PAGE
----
Onsemi Designs DC SiC Power Modules to Fast Track EV Charging
One critical barrier to EV adoption is their notoriously long charge times. Onsemi aims to address one piece of the puzzle with new power-integrated modules.
At CES 2024, onsemi announced nine new power-integrated modules (PIMs) for bidirectional DC-DC power transfer. As the number of electric vehicles increases, designers and consumers alike are concerned about the long charge times associated with large EV batteries. In response, onsemi released these PIMs to speed up charge times.
onsemi PIMs feature high efficiency and low on-resistance, optimizing bidirectional power transfer for advanced applications.
While EVs may be a target application for the devices, any high-power DC-DC conversion could benefit from the SiC PIMs, according to onsemi. The improved efficiency and performance of SiC could prove especially useful when power must flow bidirectionally, such as in vehicle-to-grid applications.
Efficient, Two-Way Power
Designing a one-way DC-DC converter is not an easy task, especially in applications with high currents or voltages. Considering the number of architectures available for DC-DC conversion, it can be difficult to know which one to use in each situation.
This problem is only amplified for EV charging, where high voltages and currents are standard to support faster charging rates. Designers must also consider the efficiency of the system since switching losses can quickly create thermal problems and waste energy. An added layer of complexity comes with bidirectional power transfer, which supports vehicle-to-grid applications.
High-current/voltage and bidirectional power systems may require new architectures such as the dual active bridge CLLC converters.
Efficient and high-performance power electronics can minimize switching losses and aid high-level integration and qualification. The PIMs from onsemi may not only help improve existing performance but pave the way for new applications using EV batteries.
Inside the onsemi EliteSiC PIMs are several Gen3 SiC MOSFETs reported to have the “lowest switching losses and highest efficiency in the industry.” These performance gains are likely due to SiC’s intrinsically better high-power switching performance compared to silicon. The PIMs (datasheet linked) support many architectures, such as half-bridge, full-bridge, and T-type, and have an on-resistance as low as 3 mΩ.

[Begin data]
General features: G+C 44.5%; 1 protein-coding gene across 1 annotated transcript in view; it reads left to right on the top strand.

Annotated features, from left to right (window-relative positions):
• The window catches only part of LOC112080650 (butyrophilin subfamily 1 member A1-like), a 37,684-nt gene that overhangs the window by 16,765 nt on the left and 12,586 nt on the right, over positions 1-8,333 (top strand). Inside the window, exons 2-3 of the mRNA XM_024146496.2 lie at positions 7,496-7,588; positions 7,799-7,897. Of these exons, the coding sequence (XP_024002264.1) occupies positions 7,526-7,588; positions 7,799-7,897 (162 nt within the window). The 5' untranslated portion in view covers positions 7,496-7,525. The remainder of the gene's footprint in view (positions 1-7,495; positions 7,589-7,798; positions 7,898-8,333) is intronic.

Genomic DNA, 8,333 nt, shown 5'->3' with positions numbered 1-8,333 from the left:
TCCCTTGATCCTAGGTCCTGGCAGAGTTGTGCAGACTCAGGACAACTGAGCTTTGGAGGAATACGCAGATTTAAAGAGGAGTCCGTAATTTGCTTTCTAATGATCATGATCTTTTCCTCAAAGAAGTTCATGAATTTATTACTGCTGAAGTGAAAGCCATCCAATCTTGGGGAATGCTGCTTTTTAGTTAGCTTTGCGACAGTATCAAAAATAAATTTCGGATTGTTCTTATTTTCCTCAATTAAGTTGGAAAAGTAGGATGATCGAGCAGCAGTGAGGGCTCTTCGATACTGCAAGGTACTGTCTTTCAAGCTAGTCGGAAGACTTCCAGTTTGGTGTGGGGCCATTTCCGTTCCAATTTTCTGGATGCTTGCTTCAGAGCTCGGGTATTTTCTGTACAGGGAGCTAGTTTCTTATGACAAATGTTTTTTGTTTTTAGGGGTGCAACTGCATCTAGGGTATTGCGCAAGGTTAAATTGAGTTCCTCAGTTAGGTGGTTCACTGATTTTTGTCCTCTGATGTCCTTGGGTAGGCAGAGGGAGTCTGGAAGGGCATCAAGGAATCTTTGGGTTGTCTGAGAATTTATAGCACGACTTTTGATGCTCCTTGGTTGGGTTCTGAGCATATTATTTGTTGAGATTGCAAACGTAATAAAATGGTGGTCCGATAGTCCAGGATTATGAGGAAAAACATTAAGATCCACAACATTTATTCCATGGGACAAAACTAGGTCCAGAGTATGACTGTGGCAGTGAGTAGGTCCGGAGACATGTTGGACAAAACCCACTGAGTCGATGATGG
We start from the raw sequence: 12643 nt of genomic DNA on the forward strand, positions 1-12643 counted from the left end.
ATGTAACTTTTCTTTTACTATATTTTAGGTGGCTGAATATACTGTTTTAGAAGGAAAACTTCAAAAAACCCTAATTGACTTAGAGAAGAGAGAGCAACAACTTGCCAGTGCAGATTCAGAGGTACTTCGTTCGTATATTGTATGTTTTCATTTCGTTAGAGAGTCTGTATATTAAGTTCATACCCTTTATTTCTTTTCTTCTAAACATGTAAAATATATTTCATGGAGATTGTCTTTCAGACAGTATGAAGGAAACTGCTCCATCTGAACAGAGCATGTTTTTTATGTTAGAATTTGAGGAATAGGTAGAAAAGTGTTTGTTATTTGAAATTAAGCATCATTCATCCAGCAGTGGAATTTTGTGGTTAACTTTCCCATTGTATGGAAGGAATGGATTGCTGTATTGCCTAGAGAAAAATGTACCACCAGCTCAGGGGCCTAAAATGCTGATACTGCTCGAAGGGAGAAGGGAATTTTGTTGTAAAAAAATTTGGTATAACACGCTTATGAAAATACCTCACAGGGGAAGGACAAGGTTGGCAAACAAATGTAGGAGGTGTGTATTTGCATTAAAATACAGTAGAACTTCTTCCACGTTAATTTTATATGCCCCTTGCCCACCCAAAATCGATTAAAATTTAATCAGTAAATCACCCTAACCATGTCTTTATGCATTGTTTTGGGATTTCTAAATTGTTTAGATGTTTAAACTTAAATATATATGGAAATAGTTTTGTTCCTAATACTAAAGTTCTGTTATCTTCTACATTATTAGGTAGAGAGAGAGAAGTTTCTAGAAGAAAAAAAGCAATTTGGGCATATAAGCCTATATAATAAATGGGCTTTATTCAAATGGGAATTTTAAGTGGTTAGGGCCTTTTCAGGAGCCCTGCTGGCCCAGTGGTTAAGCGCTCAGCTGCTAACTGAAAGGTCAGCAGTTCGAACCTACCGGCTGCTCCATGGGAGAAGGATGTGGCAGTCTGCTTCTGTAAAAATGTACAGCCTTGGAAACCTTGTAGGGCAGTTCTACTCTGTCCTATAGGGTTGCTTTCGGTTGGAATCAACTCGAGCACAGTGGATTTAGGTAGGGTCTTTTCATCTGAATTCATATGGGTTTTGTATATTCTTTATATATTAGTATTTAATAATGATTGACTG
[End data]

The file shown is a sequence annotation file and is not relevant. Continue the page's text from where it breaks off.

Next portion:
Each PIM supports a maximum breakdown voltage of 1,200 V with 350 A continuous current (700 A pulsed), allowing designers to increase the power handling capability of their on-board and off-board charging solutions. The devices, which come in F1 and F2 packages, support up to 100 kW of output power. The PIMs can also be used for bidirectional charger controller development.
Switching energies (Eon, left. Eoff, right.) show the improved performance of the SiC FETs, reducing wasted energy and increasing the efficiency of DC-DC converters.
In an example application, onsemi reported that the size and weight of chargers can be reduced by 40% and 52%, respectively. A resulting DC fast charger could theoretically charge EV batteries to 80% in 15 minutes. Onsemi offers additional design support for the PIM models, including its PLECS model generator and Elite Power Simulator.
Continuing EV Momentum
While traditional ICE-powered vehicles likely won’t be completely phased out for quite some time, devices like these PIMS move the needle on EV performance and accessibility. As more R&D effort is placed toward developing faster charging stations and improved bidirectional power transfer, EVs could play a critical role in supporting future grid operations. As the electrification of our world continues, the improved efficiency of the newest onsemi PIMs could be the first step toward changing how power is delivered and managed.
All images used courtesy of onsemi.